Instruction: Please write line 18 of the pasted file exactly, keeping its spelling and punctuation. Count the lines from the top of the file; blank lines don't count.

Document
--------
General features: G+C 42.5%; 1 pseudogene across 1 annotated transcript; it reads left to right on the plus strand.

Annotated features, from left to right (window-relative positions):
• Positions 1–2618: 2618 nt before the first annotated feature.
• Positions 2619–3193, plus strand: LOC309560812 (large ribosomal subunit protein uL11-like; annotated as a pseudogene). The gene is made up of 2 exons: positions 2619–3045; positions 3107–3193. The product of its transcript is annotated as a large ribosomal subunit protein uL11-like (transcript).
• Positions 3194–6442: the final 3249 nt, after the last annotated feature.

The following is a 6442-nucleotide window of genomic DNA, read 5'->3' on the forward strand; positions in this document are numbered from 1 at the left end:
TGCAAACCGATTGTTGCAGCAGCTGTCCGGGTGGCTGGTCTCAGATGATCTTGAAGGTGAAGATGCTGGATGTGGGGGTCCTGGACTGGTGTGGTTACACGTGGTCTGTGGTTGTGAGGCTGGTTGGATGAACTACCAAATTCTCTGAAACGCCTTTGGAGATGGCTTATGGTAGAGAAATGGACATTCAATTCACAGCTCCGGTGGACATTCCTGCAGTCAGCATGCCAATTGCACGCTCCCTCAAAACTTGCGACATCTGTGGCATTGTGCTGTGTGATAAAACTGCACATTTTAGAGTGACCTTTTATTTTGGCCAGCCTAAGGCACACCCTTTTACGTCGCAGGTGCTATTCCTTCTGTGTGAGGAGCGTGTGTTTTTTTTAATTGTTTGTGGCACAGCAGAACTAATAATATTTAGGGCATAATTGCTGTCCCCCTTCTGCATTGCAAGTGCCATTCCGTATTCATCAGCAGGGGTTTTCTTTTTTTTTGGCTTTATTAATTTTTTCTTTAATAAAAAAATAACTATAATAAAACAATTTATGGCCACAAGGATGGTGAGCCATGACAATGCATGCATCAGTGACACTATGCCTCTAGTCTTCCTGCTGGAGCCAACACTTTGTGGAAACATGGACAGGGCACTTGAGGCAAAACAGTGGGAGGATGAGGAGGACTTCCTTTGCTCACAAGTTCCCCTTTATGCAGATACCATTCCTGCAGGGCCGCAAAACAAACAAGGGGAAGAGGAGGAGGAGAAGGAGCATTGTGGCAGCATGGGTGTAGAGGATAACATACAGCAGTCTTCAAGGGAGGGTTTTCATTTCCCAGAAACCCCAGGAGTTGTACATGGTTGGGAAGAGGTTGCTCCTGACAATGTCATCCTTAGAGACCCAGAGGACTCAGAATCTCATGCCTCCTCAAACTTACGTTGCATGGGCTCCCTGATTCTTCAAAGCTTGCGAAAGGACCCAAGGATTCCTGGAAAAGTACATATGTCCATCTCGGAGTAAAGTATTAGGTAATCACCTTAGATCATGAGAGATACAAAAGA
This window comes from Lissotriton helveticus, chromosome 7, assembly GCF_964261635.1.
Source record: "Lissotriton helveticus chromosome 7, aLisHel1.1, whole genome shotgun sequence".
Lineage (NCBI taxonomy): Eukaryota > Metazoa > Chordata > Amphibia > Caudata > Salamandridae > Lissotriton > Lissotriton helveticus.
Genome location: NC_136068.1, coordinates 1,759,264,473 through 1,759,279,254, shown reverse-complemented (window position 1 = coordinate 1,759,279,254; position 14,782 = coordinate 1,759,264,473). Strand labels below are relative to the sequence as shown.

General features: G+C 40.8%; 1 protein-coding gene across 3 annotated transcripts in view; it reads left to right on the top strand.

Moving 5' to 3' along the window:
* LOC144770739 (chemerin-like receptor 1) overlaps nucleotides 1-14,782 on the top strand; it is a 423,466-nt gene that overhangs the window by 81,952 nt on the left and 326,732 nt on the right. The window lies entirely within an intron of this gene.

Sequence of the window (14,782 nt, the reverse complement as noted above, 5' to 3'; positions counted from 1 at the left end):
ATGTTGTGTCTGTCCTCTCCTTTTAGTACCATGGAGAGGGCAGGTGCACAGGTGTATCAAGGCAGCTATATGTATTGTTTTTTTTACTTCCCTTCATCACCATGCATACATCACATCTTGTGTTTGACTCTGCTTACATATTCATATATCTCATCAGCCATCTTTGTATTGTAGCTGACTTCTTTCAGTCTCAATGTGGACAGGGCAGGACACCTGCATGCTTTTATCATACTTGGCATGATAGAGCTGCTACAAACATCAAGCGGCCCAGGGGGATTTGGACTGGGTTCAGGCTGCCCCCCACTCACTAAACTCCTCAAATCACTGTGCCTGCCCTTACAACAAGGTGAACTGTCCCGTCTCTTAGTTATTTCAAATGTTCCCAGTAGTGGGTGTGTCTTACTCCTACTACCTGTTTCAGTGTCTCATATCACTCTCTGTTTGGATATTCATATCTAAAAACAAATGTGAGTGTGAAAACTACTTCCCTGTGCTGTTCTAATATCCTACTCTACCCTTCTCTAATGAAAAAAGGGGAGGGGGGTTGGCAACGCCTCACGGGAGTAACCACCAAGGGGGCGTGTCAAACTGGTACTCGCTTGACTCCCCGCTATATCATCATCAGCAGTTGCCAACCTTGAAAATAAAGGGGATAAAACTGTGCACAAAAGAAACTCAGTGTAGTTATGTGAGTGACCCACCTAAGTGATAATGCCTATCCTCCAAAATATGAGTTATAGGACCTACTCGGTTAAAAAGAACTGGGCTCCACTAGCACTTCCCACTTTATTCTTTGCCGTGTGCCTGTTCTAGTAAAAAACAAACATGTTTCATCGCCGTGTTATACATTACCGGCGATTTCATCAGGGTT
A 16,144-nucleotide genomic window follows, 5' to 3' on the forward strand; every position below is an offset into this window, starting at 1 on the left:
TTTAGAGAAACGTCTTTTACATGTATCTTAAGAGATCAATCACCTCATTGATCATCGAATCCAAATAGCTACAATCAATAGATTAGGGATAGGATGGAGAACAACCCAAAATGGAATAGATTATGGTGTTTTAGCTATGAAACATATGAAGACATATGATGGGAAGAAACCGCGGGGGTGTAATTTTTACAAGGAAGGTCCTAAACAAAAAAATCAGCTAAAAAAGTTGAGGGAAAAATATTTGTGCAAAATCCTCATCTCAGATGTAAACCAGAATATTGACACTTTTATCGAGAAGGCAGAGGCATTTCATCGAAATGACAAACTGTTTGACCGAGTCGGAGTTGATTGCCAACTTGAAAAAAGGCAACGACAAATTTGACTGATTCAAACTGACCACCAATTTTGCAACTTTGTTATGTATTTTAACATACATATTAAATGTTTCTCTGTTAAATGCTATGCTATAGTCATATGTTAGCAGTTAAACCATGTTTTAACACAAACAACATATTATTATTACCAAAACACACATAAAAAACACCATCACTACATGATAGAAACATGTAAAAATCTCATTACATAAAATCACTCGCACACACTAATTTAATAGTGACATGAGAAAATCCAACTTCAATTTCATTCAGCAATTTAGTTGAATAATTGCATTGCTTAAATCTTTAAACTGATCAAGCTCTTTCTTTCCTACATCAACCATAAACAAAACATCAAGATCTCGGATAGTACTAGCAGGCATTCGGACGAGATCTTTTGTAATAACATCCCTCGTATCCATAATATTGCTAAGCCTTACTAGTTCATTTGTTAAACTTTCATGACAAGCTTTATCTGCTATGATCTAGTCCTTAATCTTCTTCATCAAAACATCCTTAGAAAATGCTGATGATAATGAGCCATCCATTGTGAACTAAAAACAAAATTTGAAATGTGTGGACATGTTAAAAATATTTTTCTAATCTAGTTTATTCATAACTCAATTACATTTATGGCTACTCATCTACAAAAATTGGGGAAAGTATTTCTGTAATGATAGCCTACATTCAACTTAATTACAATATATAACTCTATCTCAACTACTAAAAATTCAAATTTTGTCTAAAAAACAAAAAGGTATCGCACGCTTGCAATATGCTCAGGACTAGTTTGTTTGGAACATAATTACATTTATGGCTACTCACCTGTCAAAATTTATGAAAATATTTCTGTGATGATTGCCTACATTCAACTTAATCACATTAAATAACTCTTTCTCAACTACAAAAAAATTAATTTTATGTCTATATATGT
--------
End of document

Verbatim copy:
TTTAGAGAAACGTCTTTTACATGTATCTTAAGAGATCAATCACCTCATTGATCATCGAATCCAAATAGCTACAATCAATAGATTAGGGATAGGATGGAGAACAACCCAAAATGGAATAGATTATGGTGTTTTAGCTATGAAACATATGAAGACATATGATGGGAAGAAACCGCGGGGGTGTAATTTTTACAAGGAAGGTCCTAAACAAAAAAATCAGCTAAAAAAGTTGAGGGAAAAATATTTGTGCAAAATCCTCATCTCAGATGTAAACCAGAATATTGACACTTTTATCGAGAAGGCAGAGGCATTTCATCGAAATGACAAACTGTTTGACCGAGTCGGAGTTGATTGCCAACTTGAAAAAAGGCAACGACAAATTTGACTGATTCAAACTGACCACCAATTTTGCAACTTTGTTATGTATTTTAACATACATATTAAATGTTTCTCTGTTAAATGCTATGCTATAGTCATATGTTAGCAGTTAAACCATGTTTTAACACAAACAACATATTATTATTACCAAAACACACATAAAAAACACCATCACTACATGATAGAAACATGTAAAAATCTCATTACATAAAATCACTCGCACACACTAATTTAATAGTGACATGAGAAAATCCAACTTCAATTTCATTCAGCAATTTAGTTGAATAATTGCATTGCTTAAATCTTTAAACTGATCAAGCTCTTTCTTTCCTACATCAACCATAAACAAAACATCAAGATCTCGGATAGTACTAGCAGGCATTCGGACGAGATCTTTTGTAATAACATCCCTCGTATCCATAATATTGCTAAGCCTTACTAGTTCATTTGTTAAACTTTCATGACAAGCTTTATCTGCTATGATCTAGTCCTTAATCTTCTTCATCAAAACATCCTTAGAAAATGCTGATGATAATGAGCCATCCATTGTGAACTAAAAACAAAATTTGAAATGTGTGGACATGTTAAAAATATTTTTCTAATCTAGTTTATTCATAACTCAATTACATTTATGGCTACTCATCTACAAAAATTGGGGAAAGTATTTCTGTAATGATAGCCTACATTCAACTTAATTACAATATATAACTCTATCTCAACTACTAAAAATTCAAATTTTGTCTAAAAAACAAAAAGGTATCGCACGCTTGCAATATGCTCAGGACTAGTTTGTTTGGAACATAATTACATTTATGGCTACTCACCTGTCAAAATTTATGAAAATATTTCTGTGATGATTGCCTACATTCAACTTAATCACATTAAATAACTCTTTCTCAACTACAAAAAAATTAATTTTATGTCTATATATGT